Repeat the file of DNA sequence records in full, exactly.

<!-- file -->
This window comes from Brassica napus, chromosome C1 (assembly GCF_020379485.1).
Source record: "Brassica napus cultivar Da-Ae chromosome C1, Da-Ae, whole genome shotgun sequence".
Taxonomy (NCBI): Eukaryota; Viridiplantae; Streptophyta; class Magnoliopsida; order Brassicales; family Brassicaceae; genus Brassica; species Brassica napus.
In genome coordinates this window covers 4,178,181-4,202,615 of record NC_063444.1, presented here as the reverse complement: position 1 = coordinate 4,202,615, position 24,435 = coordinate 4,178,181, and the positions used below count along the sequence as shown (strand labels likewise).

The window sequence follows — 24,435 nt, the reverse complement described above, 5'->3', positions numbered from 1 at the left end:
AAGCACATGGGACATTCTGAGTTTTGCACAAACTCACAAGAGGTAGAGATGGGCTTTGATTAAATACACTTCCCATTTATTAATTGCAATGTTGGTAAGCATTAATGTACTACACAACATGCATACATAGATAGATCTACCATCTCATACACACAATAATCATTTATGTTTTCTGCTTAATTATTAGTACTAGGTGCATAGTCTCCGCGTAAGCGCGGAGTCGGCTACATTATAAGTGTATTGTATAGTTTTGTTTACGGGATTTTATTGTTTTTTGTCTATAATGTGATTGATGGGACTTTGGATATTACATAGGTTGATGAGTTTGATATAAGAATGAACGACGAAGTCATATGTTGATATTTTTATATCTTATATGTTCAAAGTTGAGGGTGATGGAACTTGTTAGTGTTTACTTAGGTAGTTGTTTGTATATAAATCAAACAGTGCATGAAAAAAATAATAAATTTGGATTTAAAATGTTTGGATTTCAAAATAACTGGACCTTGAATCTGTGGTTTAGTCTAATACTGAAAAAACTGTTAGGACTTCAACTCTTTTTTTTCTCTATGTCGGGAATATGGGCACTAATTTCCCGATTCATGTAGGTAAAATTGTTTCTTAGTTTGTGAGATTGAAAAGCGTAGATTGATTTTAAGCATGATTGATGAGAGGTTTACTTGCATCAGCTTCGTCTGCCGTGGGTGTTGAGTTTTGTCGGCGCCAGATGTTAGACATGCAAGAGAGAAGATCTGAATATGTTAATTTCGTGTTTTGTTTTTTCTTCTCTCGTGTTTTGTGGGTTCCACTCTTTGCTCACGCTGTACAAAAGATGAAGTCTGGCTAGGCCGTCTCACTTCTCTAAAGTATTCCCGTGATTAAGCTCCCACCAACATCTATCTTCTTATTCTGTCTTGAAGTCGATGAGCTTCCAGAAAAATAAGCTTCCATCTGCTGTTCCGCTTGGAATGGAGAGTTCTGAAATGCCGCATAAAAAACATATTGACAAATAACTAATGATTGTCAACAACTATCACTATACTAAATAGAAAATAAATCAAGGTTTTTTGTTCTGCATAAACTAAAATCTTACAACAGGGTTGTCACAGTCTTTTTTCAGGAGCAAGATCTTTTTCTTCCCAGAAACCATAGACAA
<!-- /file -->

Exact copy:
This window comes from Brassica napus, chromosome C1 (assembly GCF_020379485.1).
Source record: "Brassica napus cultivar Da-Ae chromosome C1, Da-Ae, whole genome shotgun sequence".
Taxonomy (NCBI): Eukaryota; Viridiplantae; Streptophyta; class Magnoliopsida; order Brassicales; family Brassicaceae; genus Brassica; species Brassica napus.
In genome coordinates this window covers 4,178,181-4,202,615 of record NC_063444.1, presented here as the reverse complement: position 1 = coordinate 4,202,615, position 24,435 = coordinate 4,178,181, and the positions used below count along the sequence as shown (strand labels likewise).

The window sequence follows — 24,435 nt, the reverse complement described above, 5'->3', positions numbered from 1 at the left end:
AAGCACATGGGACATTCTGAGTTTTGCACAAACTCACAAGAGGTAGAGATGGGCTTTGATTAAATACACTTCCCATTTATTAATTGCAATGTTGGTAAGCATTAATGTACTACACAACATGCATACATAGATAGATCTACCATCTCATACACACAATAATCATTTATGTTTTCTGCTTAATTATTAGTACTAGGTGCATAGTCTCCGCGTAAGCGCGGAGTCGGCTACATTATAAGTGTATTGTATAGTTTTGTTTACGGGATTTTATTGTTTTTTGTCTATAATGTGATTGATGGGACTTTGGATATTACATAGGTTGATGAGTTTGATATAAGAATGAACGACGAAGTCATATGTTGATATTTTTATATCTTATATGTTCAAAGTTGAGGGTGATGGAACTTGTTAGTGTTTACTTAGGTAGTTGTTTGTATATAAATCAAACAGTGCATGAAAAAAATAATAAATTTGGATTTAAAATGTTTGGATTTCAAAATAACTGGACCTTGAATCTGTGGTTTAGTCTAATACTGAAAAAACTGTTAGGACTTCAACTCTTTTTTTTCTCTATGTCGGGAATATGGGCACTAATTTCCCGATTCATGTAGGTAAAATTGTTTCTTAGTTTGTGAGATTGAAAAGCGTAGATTGATTTTAAGCATGATTGATGAGAGGTTTACTTGCATCAGCTTCGTCTGCCGTGGGTGTTGAGTTTTGTCGGCGCCAGATGTTAGACATGCAAGAGAGAAGATCTGAATATGTTAATTTCGTGTTTTGTTTTTTCTTCTCTCGTGTTTTGTGGGTTCCACTCTTTGCTCACGCTGTACAAAAGATGAAGTCTGGCTAGGCCGTCTCACTTCTCTAAAGTATTCCCGTGATTAAGCTCCCACCAACATCTATCTTCTTATTCTGTCTTGAAGTCGATGAGCTTCCAGAAAAATAAGCTTCCATCTGCTGTTCCGCTTGGAATGGAGAGTTCTGAAATGCCGCATAAAAAACATATTGACAAATAACTAATGATTGTCAACAACTATCACTATACTAAATAGAAAATAAATCAAGGTTTTTTGTTCTGCATAAACTAAAATCTTACAACAGGGTTGTCACAGTCTTTTTTCAGGAGCAAGATCTTTTTCTTCCCAGAAACCATAGACAA